All in Red: Retail FX Deposits Drop at US Brokers in December

Data from the US securities regulator for December shows that has lost nearly $6.8 million, or nine percent on a monthly basis, in retail forex deposits. Overall, the CFTC’s monthly report shows that the balances of US retail traders have been largely skewed lower during December 2019.
According to the agency, the FX funds held at registered brokerages operating in the United States, including FCMs that are registered as Retail Foreign Exchange Dealers (RFEDs) and those included as broker-dealers, came in at $629 million in December 2019, which is three percent lower month-over-month compared with the $648 million reported in .

Meanwhile,  also dropped by $6.0 million, or nearly two percent from a month earlier. However, the largest FX broker in the United States remained the leader in terms of market share, with $246 million in retail deposits and a 38 percent share, unchanged from the November ranking.
Market share distribution unchanged
Further, retail deposits at  fell $5.7 million in December 2019. The leader in corporate FX solutions also maintained its stance as the second largest in the US with $244 million in deposits and 38.0 percent market share, the same chunk as of last month. , a broker-dealer subsidiary of TD ‎Ameritrade Holding Corporation‏,‏‎ saw a muted change across its clients’ assets, which lost -$220,000 the previous month.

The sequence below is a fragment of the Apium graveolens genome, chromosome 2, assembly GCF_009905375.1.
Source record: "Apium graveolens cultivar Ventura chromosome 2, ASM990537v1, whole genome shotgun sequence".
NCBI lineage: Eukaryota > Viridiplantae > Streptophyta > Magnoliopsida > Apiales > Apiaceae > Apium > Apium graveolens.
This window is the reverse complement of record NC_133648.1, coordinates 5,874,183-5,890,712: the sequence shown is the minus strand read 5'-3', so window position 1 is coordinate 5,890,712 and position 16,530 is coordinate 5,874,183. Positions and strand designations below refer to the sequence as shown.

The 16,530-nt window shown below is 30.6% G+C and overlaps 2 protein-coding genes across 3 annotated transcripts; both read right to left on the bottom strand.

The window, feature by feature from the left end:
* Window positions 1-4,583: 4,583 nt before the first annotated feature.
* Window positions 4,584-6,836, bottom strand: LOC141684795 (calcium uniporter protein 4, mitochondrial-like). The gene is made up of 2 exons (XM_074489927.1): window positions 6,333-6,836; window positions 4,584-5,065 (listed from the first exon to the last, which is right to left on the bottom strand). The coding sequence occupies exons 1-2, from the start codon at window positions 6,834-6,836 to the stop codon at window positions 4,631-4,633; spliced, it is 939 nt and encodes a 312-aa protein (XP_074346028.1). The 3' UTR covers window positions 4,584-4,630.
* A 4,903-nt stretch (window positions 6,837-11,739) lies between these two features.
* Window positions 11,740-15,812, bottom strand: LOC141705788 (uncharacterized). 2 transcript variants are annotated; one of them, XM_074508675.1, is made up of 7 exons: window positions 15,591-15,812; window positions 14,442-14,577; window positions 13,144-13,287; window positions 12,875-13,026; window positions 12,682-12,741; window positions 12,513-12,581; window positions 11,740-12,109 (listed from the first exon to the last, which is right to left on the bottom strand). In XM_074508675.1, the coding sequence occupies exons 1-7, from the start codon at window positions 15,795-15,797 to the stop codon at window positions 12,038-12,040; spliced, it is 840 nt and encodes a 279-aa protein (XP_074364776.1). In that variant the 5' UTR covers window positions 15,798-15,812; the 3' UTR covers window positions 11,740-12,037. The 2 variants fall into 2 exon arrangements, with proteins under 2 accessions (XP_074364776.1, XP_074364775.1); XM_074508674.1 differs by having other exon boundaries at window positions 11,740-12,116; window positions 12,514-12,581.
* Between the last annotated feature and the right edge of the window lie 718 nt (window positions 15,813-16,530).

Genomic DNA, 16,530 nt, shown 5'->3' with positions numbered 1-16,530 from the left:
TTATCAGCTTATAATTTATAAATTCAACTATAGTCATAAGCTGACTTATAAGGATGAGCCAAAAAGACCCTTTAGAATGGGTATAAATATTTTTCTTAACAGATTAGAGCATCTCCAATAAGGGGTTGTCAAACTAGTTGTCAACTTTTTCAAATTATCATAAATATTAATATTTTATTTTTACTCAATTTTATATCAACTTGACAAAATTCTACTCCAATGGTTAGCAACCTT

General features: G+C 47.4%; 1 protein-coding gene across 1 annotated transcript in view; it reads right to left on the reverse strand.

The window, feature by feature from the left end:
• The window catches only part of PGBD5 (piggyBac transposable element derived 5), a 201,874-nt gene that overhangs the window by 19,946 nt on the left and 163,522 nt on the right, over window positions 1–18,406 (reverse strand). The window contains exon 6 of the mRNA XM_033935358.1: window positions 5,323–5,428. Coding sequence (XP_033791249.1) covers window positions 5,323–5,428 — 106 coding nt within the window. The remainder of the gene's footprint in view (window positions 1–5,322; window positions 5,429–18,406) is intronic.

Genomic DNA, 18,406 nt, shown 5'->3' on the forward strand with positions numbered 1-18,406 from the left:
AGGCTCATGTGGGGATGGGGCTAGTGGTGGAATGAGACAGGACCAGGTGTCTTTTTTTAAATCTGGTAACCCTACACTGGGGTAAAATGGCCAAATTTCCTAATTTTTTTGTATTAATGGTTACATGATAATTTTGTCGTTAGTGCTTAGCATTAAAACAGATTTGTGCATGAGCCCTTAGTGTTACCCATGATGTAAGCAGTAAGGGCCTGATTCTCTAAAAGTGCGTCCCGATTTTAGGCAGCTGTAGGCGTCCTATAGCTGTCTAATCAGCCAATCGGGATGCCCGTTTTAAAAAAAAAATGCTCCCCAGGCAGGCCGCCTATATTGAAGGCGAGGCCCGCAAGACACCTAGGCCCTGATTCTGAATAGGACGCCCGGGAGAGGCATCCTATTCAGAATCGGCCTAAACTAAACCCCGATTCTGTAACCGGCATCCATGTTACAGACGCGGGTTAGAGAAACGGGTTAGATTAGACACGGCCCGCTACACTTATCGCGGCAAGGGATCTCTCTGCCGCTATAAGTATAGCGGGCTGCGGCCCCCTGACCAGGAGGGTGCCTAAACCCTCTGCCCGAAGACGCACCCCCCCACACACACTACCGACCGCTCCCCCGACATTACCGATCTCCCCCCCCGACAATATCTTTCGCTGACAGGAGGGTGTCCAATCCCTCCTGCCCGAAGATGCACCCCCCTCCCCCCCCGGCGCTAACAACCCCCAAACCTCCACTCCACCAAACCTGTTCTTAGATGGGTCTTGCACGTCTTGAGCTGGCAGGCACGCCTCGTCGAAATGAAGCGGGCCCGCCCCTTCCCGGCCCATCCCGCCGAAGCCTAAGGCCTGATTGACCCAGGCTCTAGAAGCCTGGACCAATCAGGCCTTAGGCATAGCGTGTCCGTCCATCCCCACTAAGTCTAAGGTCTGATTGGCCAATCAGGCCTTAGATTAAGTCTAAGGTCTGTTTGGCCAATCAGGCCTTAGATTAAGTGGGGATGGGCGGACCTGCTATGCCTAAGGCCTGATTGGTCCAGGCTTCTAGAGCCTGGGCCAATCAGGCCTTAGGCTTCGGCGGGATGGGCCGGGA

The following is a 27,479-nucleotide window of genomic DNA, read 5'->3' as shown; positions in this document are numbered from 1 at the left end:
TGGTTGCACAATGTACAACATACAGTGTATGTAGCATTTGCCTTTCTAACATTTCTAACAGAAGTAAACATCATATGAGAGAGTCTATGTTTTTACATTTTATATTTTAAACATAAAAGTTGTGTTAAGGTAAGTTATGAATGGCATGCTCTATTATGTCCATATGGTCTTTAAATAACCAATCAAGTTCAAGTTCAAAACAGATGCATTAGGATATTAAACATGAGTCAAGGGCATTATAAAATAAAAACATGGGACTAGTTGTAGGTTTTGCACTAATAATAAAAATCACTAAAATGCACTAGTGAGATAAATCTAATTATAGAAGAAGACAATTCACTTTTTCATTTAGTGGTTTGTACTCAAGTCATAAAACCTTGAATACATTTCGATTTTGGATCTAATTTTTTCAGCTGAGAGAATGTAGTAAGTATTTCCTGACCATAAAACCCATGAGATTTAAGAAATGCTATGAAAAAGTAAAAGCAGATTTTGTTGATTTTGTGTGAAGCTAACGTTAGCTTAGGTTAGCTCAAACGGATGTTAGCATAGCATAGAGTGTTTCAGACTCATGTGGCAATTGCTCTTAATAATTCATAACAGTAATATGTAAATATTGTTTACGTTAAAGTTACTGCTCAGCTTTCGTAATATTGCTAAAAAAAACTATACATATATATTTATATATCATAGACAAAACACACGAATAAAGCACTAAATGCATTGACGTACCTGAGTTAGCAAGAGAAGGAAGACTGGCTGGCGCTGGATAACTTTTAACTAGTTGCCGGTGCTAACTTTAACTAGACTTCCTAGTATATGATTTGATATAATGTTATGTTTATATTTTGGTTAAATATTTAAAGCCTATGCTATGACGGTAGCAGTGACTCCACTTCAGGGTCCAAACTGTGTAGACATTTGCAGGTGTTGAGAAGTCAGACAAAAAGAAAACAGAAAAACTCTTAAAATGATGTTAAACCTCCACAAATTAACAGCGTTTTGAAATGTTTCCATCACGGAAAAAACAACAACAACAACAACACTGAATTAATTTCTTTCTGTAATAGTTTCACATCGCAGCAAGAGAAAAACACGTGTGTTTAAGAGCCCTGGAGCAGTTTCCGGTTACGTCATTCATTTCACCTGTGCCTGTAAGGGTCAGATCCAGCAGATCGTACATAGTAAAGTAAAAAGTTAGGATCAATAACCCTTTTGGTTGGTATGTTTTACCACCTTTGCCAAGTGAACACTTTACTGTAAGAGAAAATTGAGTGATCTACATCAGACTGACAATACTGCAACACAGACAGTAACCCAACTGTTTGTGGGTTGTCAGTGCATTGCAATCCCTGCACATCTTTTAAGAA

Only one of the five FX firms listed notched a slight increase in Retail Forex Obligations, namely IG US, which boosted its client’s assets to $16.32 million in December, up from $16.26 million in the month prior. This figure was also five times bigger than the $3.5 million it collected when the company re-launched its operations back in June.
Looking at the market share of other brokers, Interactive Brokers and TD Ameritrade retained a 11 and 10 percent share, respectively, while acquired three percent share. IG US has been slowly but surely clawing market share from traditional big players, with the growth of its slice is readily apparent.
The chart listed below outlines the full list of all FCMs that held Retail Forex Obligations in the month ending on December 31, 2019 – for purposes of comparison, the figures have been included against their November 2019 counterparts to illustrate disparities.

CFTC data

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